North By Northwest


Alfred Hitchcock




United States


Cary Grant

Wot ROT?

By Michael Roberts

'Cary Grant is the only actor I ever loved in my whole life.' ~ Alfred Hitchcock

A light thriller with the lightest of touch from Hitchcock, utilising the master of the craft Cary Grant, provides a fantastic entertainment from the striking Saul Bass titles at the start to the train-enters-tunnel sexual innuendo finish. Hitch was teamed with screenwriter Ernest Lehman for an unrealised project by MGM but in doing so they developed a spy story from a Hitchcock suggestion that he always wanted to film a climax to one of his movies on Mount Rushmore, after a chase from the UN building in New York. Lehman constructed a classic ‘wrong man’ confection, undoubtedly influenced by Hitch’s own The 39 Steps. Possibly sensing that the public struggled with the psychological depths of his last film, Vertigo, Hitch settled for a superficially fun spy flick, albeit with the usual Hitchcock sardonic flourishes, although he was to further test the public with his next effort, Psycho.

Part of the charm of North By Northwest is the deliberate pricking of consumerist post war America, starting with the Madison Avenue protagonist, advertising man Roger O Thornhill. His initials indicate the opinion Lehman/Hitchcock have of ad men, and If the hustle and bustle of a business that is all about ‘selling people things they don’t need’, is central to the idea then the suave superficiality of Thornhill is it’s epitome. Hitchcock seems to be saying, charm is not enough and wants to see this mettle tested when it bumps up against cold war deviousness. Thornhill is mistaken by a couple of thugs for rival spy Kaplan and is kidnapped and taken to meet the leader of the group Vandamm (James Mason). Unable to convince the spies he is not Kaplan, they set out to kill him, by filling him full of scotch (no chaser!) and putting him in a car on a winding clifftop. Some uber-mugging from Grant emphasises that Hitch is saying to the audience, ‘This is a movie, relax, he’s going to get away, but then what will happen?'  Theatricality and artifice are never far from the surface with Hitchcock, it’s his way of revealing reality obliquely by heightening different visual and performance elements.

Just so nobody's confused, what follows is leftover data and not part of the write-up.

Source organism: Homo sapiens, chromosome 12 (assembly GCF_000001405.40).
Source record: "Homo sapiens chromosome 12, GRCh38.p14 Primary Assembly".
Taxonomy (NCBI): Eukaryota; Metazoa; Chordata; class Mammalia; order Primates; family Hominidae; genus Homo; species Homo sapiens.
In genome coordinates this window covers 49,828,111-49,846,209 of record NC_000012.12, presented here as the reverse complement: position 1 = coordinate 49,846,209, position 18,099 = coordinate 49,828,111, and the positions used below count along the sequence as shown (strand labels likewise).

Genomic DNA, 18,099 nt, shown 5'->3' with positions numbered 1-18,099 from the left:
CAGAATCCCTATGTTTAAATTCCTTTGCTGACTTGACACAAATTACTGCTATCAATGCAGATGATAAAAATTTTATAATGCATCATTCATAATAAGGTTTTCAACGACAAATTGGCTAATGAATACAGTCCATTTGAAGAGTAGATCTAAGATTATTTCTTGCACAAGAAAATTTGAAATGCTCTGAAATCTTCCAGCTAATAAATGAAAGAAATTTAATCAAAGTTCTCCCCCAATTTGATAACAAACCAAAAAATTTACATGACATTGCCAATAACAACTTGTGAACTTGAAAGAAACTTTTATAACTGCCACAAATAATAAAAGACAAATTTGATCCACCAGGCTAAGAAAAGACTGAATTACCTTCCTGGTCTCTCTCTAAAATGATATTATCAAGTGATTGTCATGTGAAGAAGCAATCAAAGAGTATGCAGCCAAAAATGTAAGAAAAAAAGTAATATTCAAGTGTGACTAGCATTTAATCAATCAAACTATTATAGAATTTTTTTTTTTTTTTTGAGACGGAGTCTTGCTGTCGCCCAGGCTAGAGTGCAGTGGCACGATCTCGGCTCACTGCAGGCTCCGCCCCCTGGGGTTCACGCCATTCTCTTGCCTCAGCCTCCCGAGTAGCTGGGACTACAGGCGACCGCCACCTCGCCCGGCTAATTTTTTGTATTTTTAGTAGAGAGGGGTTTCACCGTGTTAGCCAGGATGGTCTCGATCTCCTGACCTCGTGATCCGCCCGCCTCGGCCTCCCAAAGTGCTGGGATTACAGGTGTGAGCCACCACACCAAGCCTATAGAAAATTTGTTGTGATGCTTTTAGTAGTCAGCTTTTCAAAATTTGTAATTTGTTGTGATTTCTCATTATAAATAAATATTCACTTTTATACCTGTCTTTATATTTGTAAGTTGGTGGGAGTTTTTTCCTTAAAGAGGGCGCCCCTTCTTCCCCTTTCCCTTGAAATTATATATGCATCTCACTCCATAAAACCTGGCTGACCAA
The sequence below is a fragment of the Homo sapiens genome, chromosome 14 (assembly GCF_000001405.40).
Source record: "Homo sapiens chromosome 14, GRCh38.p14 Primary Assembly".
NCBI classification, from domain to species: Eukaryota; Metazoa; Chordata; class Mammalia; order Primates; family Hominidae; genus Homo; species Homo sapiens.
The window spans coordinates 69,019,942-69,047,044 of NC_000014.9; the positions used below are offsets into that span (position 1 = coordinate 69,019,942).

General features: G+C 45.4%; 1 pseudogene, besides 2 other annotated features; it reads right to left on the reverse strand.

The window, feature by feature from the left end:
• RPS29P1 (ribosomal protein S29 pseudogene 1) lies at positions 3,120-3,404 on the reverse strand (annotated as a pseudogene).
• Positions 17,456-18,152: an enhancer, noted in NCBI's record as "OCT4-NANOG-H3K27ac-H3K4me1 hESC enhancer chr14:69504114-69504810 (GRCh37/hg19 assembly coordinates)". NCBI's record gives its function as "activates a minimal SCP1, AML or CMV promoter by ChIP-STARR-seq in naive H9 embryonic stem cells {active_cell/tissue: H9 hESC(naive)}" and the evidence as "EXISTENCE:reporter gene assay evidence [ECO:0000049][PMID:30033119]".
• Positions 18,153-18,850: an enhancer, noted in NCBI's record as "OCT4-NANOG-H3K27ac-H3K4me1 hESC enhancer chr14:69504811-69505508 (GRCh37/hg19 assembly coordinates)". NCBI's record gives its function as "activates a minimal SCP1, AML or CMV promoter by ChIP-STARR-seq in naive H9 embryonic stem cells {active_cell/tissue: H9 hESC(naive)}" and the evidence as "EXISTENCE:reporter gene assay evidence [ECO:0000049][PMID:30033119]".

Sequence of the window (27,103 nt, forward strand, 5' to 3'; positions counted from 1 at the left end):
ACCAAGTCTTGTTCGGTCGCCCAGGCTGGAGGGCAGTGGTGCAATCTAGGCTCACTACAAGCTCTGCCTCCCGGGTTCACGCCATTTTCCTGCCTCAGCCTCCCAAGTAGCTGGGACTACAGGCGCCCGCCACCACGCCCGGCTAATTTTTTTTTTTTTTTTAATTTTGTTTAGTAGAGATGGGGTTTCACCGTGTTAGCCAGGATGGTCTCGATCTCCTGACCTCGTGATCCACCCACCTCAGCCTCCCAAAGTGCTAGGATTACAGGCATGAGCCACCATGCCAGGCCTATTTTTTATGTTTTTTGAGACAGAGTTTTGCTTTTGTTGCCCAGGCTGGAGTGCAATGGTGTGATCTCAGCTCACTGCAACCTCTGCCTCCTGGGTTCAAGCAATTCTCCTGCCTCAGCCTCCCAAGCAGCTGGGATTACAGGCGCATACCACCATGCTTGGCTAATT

Thornhill attempts to get the law onto his side but as in most ‘wrong man’ scenarios they don’t believe him and he sets out to prove his kidnap story, in doing so he’s dragged into a murder at the UN by the same villains. On the run it only remains for Hitch to weave in the inevitable blonde, this time Eve Kendall (Eva Marie Saint), who appears to be helping Roger until we discover she’s associated with Vandamm. Eve sets up Roger’s trip to the cornfield crossroads where the suave Roger is so out of place he may as well be on the moon. Hitchcock has enormous fun with building the tension and we wonder where the danger lies, only to have it come at him from a very unexpected direction, above. The crop duster scene is justly venerated and an iconic set piece, all the elements combine beautifully, Hitch’s visual wit able to bring off what must have seemed improbable on paper. Roger returns and confronts Eve, and after her place in the puzzle is revealed by a US spook he knows he’s free to follow his feelings and can now trust that hers are real as well. There is however the small matter of saving her from the villains clutches, so it’s off to Mount Rushmore for more visual extravagance,

North By Northwest is littered with throwaway gags, adding to the fun, from the O in Roger’s name ‘stands for nothing’, a sly dig at David O Selznick who Hitch was first contracted to in Hollywood, to James Mason having a sly crack at the Actors Studio method. Vandamme’ key henchman Leonard (Martin Landau) even shows some homosexual traits when dealing with Vandamm at the end, adding an unexpected layer for a film of that era. The subversive elements are there in the pitting of vacuous American consumerist ideals against the political shadow world of the cold war, who’s values seemed to shift on a minute by minute basis, seemingly asking ‘if we’re still fighting, what are we fighting for’? In the end it’s love, for Roger the kind that will give his life some purpose, for once in his life he’s had to work hard at proving his worth, his Madison Avenue suaveness and charm not enough, and he proves himself worthy of Eve.

The look of the film is sharp and the art direction modern, Hitchcock’s taste for the surreal surfacing in the Dali like lines of the modernist house at the end, and in the visual Magritte like ‘cage of trees’ that surrounds Roger and Eve when they meet after the fake shooting. Hitch throws in some signature angular shots, the one atop the UN building as Thornhill runs out is a classic. He puts him in the tightest of situations at the end and then pulls a cinematic rabbit out of the hat to wrap the entire film within a minute. Who else would have the bombast and technical mastery to do it and not leave the audience feeling cheated? Hitch weaves a modernist, cold-war fun-fest, with a dollop of seriousness to prop it up, add in possibly the warmest of his ‘ice blondes’ and Cary Grant and it’s a heady mixture indeed. North By Northwest represents the last of his light comedy thrillers, most of his future films would be dramatic, with the odd black comedy surfacing, and maybe it was also the end of that cycle for Cary Grant, his ageless face just starting to show the odd crack, as I’m sure could be seen on the faces on Mount Rushmore up close. How fitting that those icons all share the finale here

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